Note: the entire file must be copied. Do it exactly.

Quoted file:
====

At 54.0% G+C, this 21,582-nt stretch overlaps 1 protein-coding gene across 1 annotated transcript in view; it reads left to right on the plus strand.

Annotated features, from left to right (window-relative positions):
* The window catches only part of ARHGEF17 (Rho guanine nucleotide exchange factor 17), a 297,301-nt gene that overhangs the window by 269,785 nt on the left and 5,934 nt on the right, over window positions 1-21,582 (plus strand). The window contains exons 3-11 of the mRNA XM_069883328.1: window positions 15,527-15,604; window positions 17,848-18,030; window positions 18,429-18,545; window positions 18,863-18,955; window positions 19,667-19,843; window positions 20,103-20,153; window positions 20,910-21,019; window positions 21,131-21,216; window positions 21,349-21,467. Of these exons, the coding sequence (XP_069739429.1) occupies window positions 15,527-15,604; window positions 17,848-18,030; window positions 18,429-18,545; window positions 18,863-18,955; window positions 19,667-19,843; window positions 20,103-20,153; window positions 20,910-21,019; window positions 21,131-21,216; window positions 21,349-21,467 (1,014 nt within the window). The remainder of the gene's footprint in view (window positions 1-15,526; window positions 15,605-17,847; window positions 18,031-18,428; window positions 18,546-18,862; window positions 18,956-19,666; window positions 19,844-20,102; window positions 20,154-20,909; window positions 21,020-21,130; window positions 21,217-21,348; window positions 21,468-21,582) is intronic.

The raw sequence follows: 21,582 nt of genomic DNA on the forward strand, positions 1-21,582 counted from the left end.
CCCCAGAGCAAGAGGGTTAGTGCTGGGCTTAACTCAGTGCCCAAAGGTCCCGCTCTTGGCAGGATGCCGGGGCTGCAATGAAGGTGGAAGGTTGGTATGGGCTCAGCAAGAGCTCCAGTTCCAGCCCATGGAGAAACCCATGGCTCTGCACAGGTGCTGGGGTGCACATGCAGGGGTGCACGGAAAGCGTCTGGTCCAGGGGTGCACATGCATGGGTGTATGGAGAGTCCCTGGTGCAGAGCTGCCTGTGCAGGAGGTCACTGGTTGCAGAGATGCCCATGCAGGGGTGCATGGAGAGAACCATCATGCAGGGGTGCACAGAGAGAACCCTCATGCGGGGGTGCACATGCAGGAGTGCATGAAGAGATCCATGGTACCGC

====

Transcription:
At 54.0% G+C, this 21,582-nt stretch overlaps 1 protein-coding gene across 1 annotated transcript in view; it reads left to right on the plus strand.

Annotated features, from left to right (window-relative positions):
* The window catches only part of ARHGEF17 (Rho guanine nucleotide exchange factor 17), a 297,301-nt gene that overhangs the window by 269,785 nt on the left and 5,934 nt on the right, over window positions 1-21,582 (plus strand). The window contains exons 3-11 of the mRNA XM_069883328.1: window positions 15,527-15,604; window positions 17,848-18,030; window positions 18,429-18,545; window positions 18,863-18,955; window positions 19,667-19,843; window positions 20,103-20,153; window positions 20,910-21,019; window positions 21,131-21,216; window positions 21,349-21,467. Of these exons, the coding sequence (XP_069739429.1) occupies window positions 15,527-15,604; window positions 17,848-18,030; window positions 18,429-18,545; window positions 18,863-18,955; window positions 19,667-19,843; window positions 20,103-20,153; window positions 20,910-21,019; window positions 21,131-21,216; window positions 21,349-21,467 (1,014 nt within the window). The remainder of the gene's footprint in view (window positions 1-15,526; window positions 15,605-17,847; window positions 18,031-18,428; window positions 18,546-18,862; window positions 18,956-19,666; window positions 19,844-20,102; window positions 20,154-20,909; window positions 21,020-21,130; window positions 21,217-21,348; window positions 21,468-21,582) is intronic.

The raw sequence follows: 21,582 nt of genomic DNA on the forward strand, positions 1-21,582 counted from the left end.
CCCCAGAGCAAGAGGGTTAGTGCTGGGCTTAACTCAGTGCCCAAAGGTCCCGCTCTTGGCAGGATGCCGGGGCTGCAATGAAGGTGGAAGGTTGGTATGGGCTCAGCAAGAGCTCCAGTTCCAGCCCATGGAGAAACCCATGGCTCTGCACAGGTGCTGGGGTGCACATGCAGGGGTGCACGGAAAGCGTCTGGTCCAGGGGTGCACATGCATGGGTGTATGGAGAGTCCCTGGTGCAGAGCTGCCTGTGCAGGAGGTCACTGGTTGCAGAGATGCCCATGCAGGGGTGCATGGAGAGAACCATCATGCAGGGGTGCACAGAGAGAACCCTCATGCGGGGGTGCACATGCAGGAGTGCATGAAGAGATCCATGGTACCGC